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Preparing for a trip on the Appalachian Trail

Discussion in 'Emergency Preparedness' started by BarredBuff, Apr 14, 2018.

  1. Apr 14, 2018
    BarredBuff

    BarredBuff El Presidente de Pollo

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    Next weekend, I am taking a trip to spend some time on the Appalachian Trail in Eastern Tennessee almost in North Carolina. Anybody got any experience with back country camping? What tips would you give us for a great trip?
     
  2. Apr 14, 2018
    frustratedearthmother

    frustratedearthmother Sustainability Master

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    No experience at all - except wear good shoes/boots! Have fun - hydrate - stay on the marked trails.
     
  3. Apr 14, 2018
    frustratedearthmother

    frustratedearthmother Sustainability Master

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    And PICTURES! Must have pictures! :)
     
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  4. Apr 14, 2018
    CrealCritter

    CrealCritter Almost Self-Reliant

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    I've hiked a big section of the Appalachian Trail it's not a easy hike, pack light as it's quite exilerating, you won't have the same air intake as you would in a lowland hike. It's.not like hiking the Rocky mountains but even a little bit of thinner air can have an effect on me when beathing heavy if your not used to air at that height.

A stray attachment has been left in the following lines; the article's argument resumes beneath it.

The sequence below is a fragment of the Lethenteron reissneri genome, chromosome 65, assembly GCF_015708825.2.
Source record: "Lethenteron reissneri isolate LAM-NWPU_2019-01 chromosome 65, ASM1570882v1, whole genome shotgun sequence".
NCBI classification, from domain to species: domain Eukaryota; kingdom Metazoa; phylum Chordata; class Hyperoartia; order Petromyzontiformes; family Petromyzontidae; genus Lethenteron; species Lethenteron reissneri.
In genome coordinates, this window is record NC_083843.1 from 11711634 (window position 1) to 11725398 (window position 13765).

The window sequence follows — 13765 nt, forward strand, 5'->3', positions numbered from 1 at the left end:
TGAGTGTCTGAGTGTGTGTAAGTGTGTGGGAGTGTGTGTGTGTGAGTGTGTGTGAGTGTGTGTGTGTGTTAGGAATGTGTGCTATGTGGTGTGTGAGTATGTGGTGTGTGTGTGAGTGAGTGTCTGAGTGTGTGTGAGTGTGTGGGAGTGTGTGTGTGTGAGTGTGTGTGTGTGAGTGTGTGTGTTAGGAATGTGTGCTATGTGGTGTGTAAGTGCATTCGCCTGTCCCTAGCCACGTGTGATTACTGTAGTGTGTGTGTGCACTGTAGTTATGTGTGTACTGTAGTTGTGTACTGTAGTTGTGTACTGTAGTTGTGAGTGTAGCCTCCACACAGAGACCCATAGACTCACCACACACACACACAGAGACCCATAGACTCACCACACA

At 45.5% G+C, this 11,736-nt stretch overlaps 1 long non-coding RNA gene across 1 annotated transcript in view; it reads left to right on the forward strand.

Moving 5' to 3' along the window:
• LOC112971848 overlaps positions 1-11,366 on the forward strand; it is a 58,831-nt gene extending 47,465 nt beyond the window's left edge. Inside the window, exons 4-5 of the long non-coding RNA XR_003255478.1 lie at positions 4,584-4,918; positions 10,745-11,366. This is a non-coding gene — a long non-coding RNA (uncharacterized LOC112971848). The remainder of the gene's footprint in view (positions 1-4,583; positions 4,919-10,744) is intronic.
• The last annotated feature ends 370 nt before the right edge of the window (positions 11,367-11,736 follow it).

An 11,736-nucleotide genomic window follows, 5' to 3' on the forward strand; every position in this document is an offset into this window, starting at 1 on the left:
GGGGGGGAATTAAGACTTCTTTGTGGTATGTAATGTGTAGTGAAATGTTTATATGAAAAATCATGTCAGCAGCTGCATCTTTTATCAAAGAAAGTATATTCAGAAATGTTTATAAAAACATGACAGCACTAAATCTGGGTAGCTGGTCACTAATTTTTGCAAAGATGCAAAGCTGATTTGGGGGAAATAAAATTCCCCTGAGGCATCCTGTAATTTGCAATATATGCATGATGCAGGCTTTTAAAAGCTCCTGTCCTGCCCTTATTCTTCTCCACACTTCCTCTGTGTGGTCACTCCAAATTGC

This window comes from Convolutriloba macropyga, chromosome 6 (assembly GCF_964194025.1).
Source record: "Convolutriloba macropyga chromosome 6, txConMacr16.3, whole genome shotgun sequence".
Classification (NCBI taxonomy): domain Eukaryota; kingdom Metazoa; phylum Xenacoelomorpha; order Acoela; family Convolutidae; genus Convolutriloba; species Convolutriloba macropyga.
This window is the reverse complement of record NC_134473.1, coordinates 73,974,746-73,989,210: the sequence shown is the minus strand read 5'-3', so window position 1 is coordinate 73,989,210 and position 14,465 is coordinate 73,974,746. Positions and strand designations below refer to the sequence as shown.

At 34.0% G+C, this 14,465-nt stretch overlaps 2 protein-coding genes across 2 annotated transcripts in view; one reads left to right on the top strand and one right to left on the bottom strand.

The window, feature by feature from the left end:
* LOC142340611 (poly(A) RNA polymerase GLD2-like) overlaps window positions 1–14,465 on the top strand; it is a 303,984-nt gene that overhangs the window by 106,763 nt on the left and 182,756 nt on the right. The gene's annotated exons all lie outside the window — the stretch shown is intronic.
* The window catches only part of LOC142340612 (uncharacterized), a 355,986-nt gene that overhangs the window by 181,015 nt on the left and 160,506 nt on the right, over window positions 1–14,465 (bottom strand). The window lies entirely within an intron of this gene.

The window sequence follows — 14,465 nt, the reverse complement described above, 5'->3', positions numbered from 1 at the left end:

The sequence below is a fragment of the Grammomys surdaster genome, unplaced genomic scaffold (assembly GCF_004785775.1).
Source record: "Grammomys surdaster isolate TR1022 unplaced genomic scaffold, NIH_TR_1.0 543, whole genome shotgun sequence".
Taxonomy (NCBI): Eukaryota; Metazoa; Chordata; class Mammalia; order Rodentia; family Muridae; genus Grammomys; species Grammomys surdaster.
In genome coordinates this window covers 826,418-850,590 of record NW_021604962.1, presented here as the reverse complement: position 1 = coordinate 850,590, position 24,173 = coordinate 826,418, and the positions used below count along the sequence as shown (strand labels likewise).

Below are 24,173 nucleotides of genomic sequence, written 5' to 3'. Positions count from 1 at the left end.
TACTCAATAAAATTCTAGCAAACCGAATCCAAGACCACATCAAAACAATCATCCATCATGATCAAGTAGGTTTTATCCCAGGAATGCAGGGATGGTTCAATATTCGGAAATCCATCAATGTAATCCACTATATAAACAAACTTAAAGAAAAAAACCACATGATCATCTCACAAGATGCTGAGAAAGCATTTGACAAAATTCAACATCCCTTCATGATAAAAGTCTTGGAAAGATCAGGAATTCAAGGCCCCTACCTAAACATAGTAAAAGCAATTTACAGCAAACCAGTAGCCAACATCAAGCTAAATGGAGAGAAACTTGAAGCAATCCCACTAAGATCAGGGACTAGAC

Personally I've enjoyed hiking Harmon Den area in the Pisquah national Forest
    much better than Appalachian Trail. But whichever you hike I suggest you carry a high cal hand cannon for personal saftey. Bears are coming out of hibernation this time of the year and they are hungry. You'll likely encounter a black bear or two if you hike out far enough from cilivation.

    Also I don't know if you have a lifestraw. If not you may want to look into it. I did a little experiment 3 years ago. My son and I hiked the Ozark trail in the Mark Twain national Forest. I packed in no water at all but my son did 'just in case' I used my lifestraw to drink from springs, creeks and a lake. I stayed hydrated but there were lots of water sources on the section we hiked. The life straw won't make a mud hole taste good, but it does filter out nasty stuff. Here's a link check out the reviews --->https://www.amazon.com/LifeStraw-LSPHF017-Personal-Emergency-Preparedness/dp/B006QF3TW4

    Enjoy your hike - I'm very jealous. Please take pictures to share. The smokey mountains are beautiful any time of the year.
     
    Last edited: Apr 14, 2018
    BarredBuff, NH Homesteader and sumi like this.
  5. Apr 14, 2018
    BarredBuff

    BarredBuff El Presidente de Pollo

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    I plan on investing in a life straw this week for the trip. Plan on bringing a hand gun with me, and a good knife of course. What are your thoughts on food for supper and breakfast?
     
  6. Apr 14, 2018
    CrealCritter

    CrealCritter Almost Self-Reliant

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    Lol - when I hike it's Army Officer MREs. Not the best thing in the world to eat but i get them for free, they do the job and are easy to pack. I also pack in packaged oatmeal, tiny containers of peanut butter, dried fruit and jerky.

    I would suggest a large cal hand gun... If you absolutely have to defend yourself from a bear attack, popping a bear with a .22, .38, .357 is just gonna make it mad. Large caliber also make a large boom this usually sends bears running the other way (warning shot). My son has been telling I should pack bear mace also but I haven't purchased any yet.